_{} 

Making these substitutions into (5) gives 

_{} 

Each term now contains an expression of the form r(¶r/¶s), which can also be written as ¶(r^{2}/2)/¶s, so the overall expression can be rewritten as 

_{} 

The quantity inside the square brackets is simply the kinetic energy, conventionally denoted by T. Thus the generalized force F_{X}, and similarly the generalized force F_{Y}, can be expressed as 

_{} 

These are the EulerLagrange equations of motion, which are equivalent to Newton's laws of motion. (Notice that if X is identified with x in equation (5), then F_{X} reduces to Newton's expression for f_{x}, and likewise for the other components.) 

If the total energy is conserved, then the work done on the particle must be converted to potential energy, conventionally denoted by V, which must be purely a function of the spatial coordinates x,y,z, or equivalently a function of the generalized configuration coordinates X,Y, and possibly the derivatives of these coordinates, but independent of the time t. (The independence of the Lagrangian with respect to the time coordinate for a process in which energy is conserved is an example of Noether's theorem, which asserts that any conserved quantity, such as energy, corresponds to a symmetry, i.e., the independence of a system with respect to a particular variable, such as time.) If the potential depends on the derivatives of the position coordinates it is said to be a velocitydependent potential, as discussed in the note on Gerber’s Gravity. However, most potentials depend only on the position coordinates and not on their derivatives. In that case we have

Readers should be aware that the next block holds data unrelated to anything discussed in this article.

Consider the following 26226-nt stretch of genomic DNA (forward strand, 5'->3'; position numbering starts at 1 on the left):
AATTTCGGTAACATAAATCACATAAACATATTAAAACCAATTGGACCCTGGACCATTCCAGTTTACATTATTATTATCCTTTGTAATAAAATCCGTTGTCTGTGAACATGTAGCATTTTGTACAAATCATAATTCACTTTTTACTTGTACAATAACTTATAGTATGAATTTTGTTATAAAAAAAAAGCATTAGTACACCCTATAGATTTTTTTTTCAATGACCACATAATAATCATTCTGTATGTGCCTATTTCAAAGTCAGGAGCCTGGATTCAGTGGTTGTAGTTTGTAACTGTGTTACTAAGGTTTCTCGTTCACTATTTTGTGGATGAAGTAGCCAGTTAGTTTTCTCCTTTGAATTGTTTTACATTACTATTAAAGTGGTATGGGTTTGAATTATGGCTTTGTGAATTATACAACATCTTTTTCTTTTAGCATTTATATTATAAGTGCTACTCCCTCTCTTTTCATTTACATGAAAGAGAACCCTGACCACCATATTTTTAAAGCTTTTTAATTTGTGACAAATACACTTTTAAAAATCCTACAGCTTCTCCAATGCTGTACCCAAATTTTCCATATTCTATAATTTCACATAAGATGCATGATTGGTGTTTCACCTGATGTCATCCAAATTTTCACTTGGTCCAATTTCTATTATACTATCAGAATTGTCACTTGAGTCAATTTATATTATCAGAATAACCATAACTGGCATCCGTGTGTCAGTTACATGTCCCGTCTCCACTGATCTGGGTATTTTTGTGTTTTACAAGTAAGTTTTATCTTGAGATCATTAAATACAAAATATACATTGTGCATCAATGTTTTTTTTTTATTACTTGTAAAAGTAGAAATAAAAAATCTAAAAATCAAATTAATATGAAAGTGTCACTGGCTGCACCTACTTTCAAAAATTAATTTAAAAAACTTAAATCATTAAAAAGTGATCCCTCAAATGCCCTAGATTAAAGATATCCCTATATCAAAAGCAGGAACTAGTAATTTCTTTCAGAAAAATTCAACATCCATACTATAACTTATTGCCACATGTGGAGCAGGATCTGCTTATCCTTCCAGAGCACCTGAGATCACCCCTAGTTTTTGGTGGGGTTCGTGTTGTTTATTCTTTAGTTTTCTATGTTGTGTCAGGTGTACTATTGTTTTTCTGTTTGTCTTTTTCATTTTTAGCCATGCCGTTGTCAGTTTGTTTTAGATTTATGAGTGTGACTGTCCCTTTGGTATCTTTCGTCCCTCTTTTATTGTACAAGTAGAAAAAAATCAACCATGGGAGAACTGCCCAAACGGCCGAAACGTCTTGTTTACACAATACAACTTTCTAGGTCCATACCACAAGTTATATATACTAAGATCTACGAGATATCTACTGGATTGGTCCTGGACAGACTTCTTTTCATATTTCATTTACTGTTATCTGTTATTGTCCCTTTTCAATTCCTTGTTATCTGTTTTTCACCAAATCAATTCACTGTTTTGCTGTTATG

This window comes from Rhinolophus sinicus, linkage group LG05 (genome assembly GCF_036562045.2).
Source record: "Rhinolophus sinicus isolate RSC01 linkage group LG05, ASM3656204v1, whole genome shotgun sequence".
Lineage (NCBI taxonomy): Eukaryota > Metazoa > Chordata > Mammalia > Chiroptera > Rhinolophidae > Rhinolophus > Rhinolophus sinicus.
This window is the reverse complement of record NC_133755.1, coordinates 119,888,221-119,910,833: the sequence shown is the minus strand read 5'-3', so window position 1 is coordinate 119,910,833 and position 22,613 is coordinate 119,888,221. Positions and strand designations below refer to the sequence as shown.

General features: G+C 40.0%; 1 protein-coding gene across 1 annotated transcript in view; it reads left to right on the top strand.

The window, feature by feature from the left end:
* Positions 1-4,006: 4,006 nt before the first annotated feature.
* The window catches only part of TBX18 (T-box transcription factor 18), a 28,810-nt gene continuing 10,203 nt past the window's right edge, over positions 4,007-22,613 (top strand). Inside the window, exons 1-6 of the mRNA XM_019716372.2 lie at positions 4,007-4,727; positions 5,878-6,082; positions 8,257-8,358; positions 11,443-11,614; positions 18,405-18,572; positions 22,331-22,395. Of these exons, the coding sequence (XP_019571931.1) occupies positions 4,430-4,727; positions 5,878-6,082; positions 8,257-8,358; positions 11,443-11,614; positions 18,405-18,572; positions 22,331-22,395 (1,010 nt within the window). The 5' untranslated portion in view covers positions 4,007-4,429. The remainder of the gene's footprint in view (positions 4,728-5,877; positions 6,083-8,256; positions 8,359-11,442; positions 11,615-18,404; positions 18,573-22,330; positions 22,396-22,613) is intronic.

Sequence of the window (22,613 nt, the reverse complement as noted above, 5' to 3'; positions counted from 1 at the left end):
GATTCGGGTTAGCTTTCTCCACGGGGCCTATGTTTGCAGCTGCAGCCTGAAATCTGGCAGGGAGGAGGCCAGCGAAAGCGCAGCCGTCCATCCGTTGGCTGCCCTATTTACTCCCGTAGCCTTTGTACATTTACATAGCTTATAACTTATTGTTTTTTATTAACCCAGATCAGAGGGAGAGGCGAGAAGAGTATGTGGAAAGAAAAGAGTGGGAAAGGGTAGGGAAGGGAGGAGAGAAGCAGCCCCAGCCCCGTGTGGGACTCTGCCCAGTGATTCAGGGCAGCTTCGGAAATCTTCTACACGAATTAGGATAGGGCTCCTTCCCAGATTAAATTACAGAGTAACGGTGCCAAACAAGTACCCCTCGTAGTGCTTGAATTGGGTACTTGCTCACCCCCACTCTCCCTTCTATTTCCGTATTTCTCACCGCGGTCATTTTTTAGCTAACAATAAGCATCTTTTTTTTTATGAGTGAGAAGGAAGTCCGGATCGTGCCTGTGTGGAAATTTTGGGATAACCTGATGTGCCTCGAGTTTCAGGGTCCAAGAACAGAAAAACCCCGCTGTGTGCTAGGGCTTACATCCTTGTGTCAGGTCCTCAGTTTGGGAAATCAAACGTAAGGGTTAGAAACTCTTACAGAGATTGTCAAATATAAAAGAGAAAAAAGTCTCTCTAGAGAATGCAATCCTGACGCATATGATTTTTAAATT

_{} 

Comparing this with equation (2), we see that 

_{} 

and therefore the EulerLagrange equations (6) for conservative systems can be written as 

_{} 

Rearranging terms, we have 

_{} 

Furthermore, since V is purely a function of the configuration variables, independent of their rates of change, we can just as well substitute (TV) in place of T on the right sides of these equations, so in terms of the parameter L = T  V these equations can be written simply as 

_{}